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Treatments For Shattered Vertebrae

Treatments For Shattered Vertebrae

Eshealthtips.com – There are several types of surgery for Shattered Vertebrae. Surgical intervention is used to repair broken vertebrae and relieve pressure on the spinal cord. However, this procedure isn’t for everyone. You must consult your doctor if you are suffering from this condition. The best treatment depends on the severity of your injury and the condition of the surrounding structures. Listed below are some treatments for Shattered Vertebrae.

The Most Serious Spine Fractures

A burst fracture involves the shattered vertebra on all four sides. This type of fracture is considered one of the most serious spinal fractures because the shards of bone can enter the spinal canal and affect the functions of the body. It’s also known as an oreo cookie fracture. Imaging tests and surgery may be needed to diagnose and treat this condition. This fracture is common but requires immediate medical care.

After the accident, Evan was found by EMTs. He was transported to the nearest hospital. A scan revealed that Evan’s spine was broken and that his spinal cord had dislocated. Evan’s doctor at UC Davis Health performed emergency surgery and reconstructed his spine. Evan says that the lowest point of his spine was the spinal cord. However, this doesn’t mean that the injury is irreversible.

While a broken bone may cause a rash or bruising, spinal fractures can damage the nerves in the back and compress the spinal cord. A traumatic accident usually causes these fractures. Shattered Vertebrae often result from a fall, car accident, sports injury, or gunshot. The resulting pain and spinal cord damage can be debilitating. In severe cases, surgery is often required to realign the bones and correct the fracture.

Types of Fractures Caused by Cancer

In some cases, metastatic cancer has spread to the spine, causing a vertebral fracture. A compression fracture of the vertebra can indicate the undiagnosed spread of cancer. When a vertebra collapses, it shows weakness and eventual collapse of the bone. If this type of fracture has been caused by cancer, it’s important to consult a doctor as soon as possible to prevent further complications from occurring.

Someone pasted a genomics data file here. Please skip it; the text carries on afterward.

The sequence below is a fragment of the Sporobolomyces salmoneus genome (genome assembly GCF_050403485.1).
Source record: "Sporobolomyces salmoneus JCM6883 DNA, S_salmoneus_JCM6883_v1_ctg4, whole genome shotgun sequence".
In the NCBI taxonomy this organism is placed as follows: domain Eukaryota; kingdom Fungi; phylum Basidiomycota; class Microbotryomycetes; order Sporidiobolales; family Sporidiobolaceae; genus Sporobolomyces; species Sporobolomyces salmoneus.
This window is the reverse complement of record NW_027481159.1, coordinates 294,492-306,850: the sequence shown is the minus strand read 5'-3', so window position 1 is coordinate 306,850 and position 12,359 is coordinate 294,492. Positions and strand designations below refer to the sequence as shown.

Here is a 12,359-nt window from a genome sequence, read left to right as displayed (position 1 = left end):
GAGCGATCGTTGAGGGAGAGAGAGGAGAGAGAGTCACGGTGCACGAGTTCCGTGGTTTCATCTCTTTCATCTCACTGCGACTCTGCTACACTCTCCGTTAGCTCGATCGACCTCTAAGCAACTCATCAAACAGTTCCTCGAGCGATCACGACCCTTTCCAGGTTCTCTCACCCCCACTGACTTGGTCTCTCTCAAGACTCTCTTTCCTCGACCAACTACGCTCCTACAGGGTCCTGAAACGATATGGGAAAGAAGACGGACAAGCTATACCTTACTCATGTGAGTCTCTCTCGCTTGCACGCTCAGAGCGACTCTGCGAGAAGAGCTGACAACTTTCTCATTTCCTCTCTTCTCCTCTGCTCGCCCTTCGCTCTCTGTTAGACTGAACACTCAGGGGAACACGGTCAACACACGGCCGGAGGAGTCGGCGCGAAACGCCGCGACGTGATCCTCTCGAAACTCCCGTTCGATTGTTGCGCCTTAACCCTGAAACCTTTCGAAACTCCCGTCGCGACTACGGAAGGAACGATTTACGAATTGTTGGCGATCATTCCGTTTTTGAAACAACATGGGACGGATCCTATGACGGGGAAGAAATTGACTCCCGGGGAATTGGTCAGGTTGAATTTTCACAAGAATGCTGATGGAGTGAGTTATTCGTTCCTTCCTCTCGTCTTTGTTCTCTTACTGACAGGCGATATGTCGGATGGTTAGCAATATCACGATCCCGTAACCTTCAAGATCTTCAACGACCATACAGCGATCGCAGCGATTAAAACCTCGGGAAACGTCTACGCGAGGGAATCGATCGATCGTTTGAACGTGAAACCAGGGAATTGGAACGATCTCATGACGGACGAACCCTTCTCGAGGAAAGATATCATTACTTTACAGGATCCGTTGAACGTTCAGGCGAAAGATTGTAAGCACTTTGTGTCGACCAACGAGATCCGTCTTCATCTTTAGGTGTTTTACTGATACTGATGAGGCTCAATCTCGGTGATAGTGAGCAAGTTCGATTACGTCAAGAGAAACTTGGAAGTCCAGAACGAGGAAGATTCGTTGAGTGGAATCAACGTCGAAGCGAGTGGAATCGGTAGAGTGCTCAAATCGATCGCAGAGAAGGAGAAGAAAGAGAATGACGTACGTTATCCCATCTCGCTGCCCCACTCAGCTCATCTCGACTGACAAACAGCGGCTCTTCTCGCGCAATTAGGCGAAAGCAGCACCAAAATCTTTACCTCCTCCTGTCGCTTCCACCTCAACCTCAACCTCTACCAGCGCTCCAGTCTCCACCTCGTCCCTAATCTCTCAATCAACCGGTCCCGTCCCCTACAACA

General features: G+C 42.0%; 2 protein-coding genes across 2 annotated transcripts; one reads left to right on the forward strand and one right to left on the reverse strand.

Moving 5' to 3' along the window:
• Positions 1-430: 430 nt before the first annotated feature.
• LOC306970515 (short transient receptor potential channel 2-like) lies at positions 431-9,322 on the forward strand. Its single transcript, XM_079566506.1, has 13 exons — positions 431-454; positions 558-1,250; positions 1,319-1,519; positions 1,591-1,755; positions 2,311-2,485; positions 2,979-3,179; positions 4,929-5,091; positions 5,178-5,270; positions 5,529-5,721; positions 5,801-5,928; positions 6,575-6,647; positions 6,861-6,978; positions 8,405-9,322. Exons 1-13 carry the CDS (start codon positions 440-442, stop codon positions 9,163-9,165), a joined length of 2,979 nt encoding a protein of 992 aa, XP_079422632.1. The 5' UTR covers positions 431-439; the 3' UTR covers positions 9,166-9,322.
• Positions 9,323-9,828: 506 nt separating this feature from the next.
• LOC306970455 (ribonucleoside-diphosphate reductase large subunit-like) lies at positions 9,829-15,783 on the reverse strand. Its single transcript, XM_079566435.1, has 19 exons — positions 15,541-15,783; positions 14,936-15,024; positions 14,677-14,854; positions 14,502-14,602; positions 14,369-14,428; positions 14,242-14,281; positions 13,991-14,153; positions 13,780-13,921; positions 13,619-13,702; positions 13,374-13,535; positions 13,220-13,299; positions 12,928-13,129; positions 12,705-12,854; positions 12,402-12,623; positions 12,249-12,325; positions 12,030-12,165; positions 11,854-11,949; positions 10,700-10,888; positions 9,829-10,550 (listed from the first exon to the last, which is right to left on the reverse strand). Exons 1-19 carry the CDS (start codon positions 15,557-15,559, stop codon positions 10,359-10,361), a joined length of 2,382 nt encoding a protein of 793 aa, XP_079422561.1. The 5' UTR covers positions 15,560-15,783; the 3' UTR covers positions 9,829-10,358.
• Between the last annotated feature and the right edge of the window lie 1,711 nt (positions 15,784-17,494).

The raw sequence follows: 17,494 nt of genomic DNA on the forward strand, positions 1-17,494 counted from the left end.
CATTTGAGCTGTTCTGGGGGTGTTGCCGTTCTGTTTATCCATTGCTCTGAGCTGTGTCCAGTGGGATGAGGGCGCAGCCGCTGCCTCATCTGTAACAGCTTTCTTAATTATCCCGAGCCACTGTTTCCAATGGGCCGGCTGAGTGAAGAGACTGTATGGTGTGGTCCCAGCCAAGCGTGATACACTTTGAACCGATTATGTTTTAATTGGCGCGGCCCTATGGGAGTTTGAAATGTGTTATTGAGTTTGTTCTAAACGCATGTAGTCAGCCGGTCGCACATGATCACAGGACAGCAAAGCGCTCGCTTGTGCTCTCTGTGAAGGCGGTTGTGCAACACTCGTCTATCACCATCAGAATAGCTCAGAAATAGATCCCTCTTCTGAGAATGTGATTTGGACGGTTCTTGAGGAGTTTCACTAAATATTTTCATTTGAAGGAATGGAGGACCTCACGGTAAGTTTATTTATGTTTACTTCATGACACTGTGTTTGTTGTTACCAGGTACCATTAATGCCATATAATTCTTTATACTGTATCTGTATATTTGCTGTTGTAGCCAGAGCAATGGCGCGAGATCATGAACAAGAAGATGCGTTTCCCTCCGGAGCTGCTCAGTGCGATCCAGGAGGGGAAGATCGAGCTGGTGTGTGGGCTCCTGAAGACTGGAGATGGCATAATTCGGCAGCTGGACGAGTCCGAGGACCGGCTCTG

X-rays are the first step in the diagnosis. Shattered Vertebrae may also result in osteoporosis. In either case, your doctor will order a CT scan. This type of scan allows the doctor to see the changes in the bone structure. MRI may also be ordered to evaluate ligaments, intervertebral discs, and the spinal cord. If this is the case, your doctor will probably recommend the appropriate course of treatment.

Besides a compression fracture, an axial burst fracture is also a type of vertebral fracture. These fractures can limit your ability to bend forward. You may also experience back pain or limb pain. This type of fracture can even make you shorter! You may also experience numbness in your limbs or even spinal cord injury. You may even be shortened after your injury because the fracture fragments can enter the spinal canal.

Surgery to Repair Spine Fractures

Surgery to repair Shattered Vertebrae can take many forms. You can opt for minimally invasive procedures like vertebroplasty or kyphoplasty. These surgeries take as little as one to two hours, depending on the severity of your injury. A local anesthetic is usually used, although some patients may also be given IV sedation. During surgery, your surgeon will use an x-ray to guide the procedure. Bone cement is injected into the fractured vertebra using a small needle. The bone cement will harden quickly, and experts believe that this treatment provides relief from pain.

The vertebral column is composed of 33 bones, which are joined together by articulations. They protect the spinal cord and provide structure and support for the limbs. The word vertebrae come from the Latin word meaning “joint” or “to turn”. Each vertebra is formed through fusion of adjacent sclerotomes. It also contains a thin layer of cartilage, called the endplates. The endplates provide nutrients for the spinal cord.


Moon, M. S., et al. “Stabilisation of fractured thoracic and lumbar spine with Cotrel-Dubousset instrument.” Journal of orthopaedic surgery 11.1 (2003): 59-66.

Chen, Fei, et al. “Treatment of lumbar split fracture-dislocation with short-segment or long-segment posterior fixation and anterior fusion.” Clinical spine surgery 30.3 (2017): E310-E316.


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